Mechanical micro machining is an emerging material removal process in precision manufacturing industries. There are challenges involved in micro drilling of difficult to cut alloys. These relate to the development of a feasible and reliable manufacturing process given the fragile nature of the micro drill and the poor machinability of difficult to cut materials. Moreover, the established knowledge of macro scale machining may not be directly transferable into micro machining domain. Therefore, mechanical micro machining needs to be adapted to a specific application. Currently, electrical discharge machining (EDM) is an established industrial process for making micro holes in nickel alloys. The mechanical micro drilling process is at present being considered for improved surface integrity, better hole definition and high productivity. Considering the potential of mechanical micro drilling process in nickel based super alloys, the research presented in this thesis focused on developing a novel micro drilling strategy and a process window. Having developed the process window and selected optimum tool geometry, workpiece surface integrity was evaluated at various cutting conditions. Mechanical and microstructural characterization of the modified layers was conducted using electron backscatter diffraction (EBSD), focused ion beam (FIB), backscatter election (BSE), transmission electron microscopy (TEM) and nano-indentation techniques. The mechanisms behind the generation of these modified layers were revealed. The effects of various feedrates, cutting speeds and tool edge radius were analyzed under dry and wet cutting conditions. A new and novel contribution to modified material microstructure analysis was presented in dry and wet drilling conditions. Furthermore, important findings were presented on the tool-chip and tool-workpiece cutting zones. This research provides a comprehensive picture of the surface integrity definition of the micro hole features in drilling nickel based super alloys.Since nickel based super alloys are known for their poor machinability, tool life becomes an important economic variable. For this purpose, tool wear was studied in the micro machining domain. A new tool wear map was developed on a feed-speed plane, identifying low tool wear zones at high productivity. Wear mechanisms were identified which contributed to better understanding of tool-workpiece interactions. A range of different heat resistant and wear resistant coatings were tested which helped identifying the critical material requirements of machining these alloys.Finally, after having developed a complete set of requirements for the mechanical micro drilling process in terms of process window, suitable tool geometry, workpiece surface integrity, tool wear evaluation and selection of suitable coatings for the micro drilling process; the surface integrity produced by mechanical drilling was compared with EDM and laser drilling processes. Mechanical and microstructural character of surface and subsurface layers was assessed. Comparison of surface integrity parameters showed that the mechanical micro drilling process has the potential to benefit industry making micro size holes with better hole definition and surface integrity. This work is an important contribution to industry in that it presents process feasibility assessment and characterization and is regarded by the industrial partners as having achieved Manufacturing Capability Readiness Level (MCRL) 3.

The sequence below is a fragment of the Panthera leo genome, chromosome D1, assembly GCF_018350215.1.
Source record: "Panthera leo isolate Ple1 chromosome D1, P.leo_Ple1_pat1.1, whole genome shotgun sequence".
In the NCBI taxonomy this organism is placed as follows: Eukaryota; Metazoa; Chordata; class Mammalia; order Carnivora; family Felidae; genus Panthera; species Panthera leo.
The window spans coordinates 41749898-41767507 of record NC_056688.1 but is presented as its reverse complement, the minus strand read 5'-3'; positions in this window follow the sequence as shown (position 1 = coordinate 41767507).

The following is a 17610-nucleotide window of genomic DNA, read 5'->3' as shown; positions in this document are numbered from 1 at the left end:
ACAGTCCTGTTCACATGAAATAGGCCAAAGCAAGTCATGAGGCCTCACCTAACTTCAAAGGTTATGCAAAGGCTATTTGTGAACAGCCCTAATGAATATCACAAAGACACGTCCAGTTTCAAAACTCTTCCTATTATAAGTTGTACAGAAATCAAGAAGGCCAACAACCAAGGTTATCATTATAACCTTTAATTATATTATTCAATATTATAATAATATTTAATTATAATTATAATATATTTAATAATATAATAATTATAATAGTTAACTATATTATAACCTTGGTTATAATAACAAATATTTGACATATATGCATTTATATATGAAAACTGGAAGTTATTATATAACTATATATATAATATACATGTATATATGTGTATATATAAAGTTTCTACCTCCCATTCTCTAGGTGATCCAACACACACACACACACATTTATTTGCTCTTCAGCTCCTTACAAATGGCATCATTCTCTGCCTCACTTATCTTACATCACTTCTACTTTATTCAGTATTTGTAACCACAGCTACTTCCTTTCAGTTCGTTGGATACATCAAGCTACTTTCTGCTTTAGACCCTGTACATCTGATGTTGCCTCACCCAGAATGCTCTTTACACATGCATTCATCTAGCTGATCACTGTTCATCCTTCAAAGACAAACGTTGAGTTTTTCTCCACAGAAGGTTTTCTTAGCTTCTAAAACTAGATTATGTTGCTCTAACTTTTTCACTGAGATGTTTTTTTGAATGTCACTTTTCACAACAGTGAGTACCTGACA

|Date of Award||31 Dec 2010|
- The University of Manchester
|Supervisor||Paul Mativenga (Supervisor)|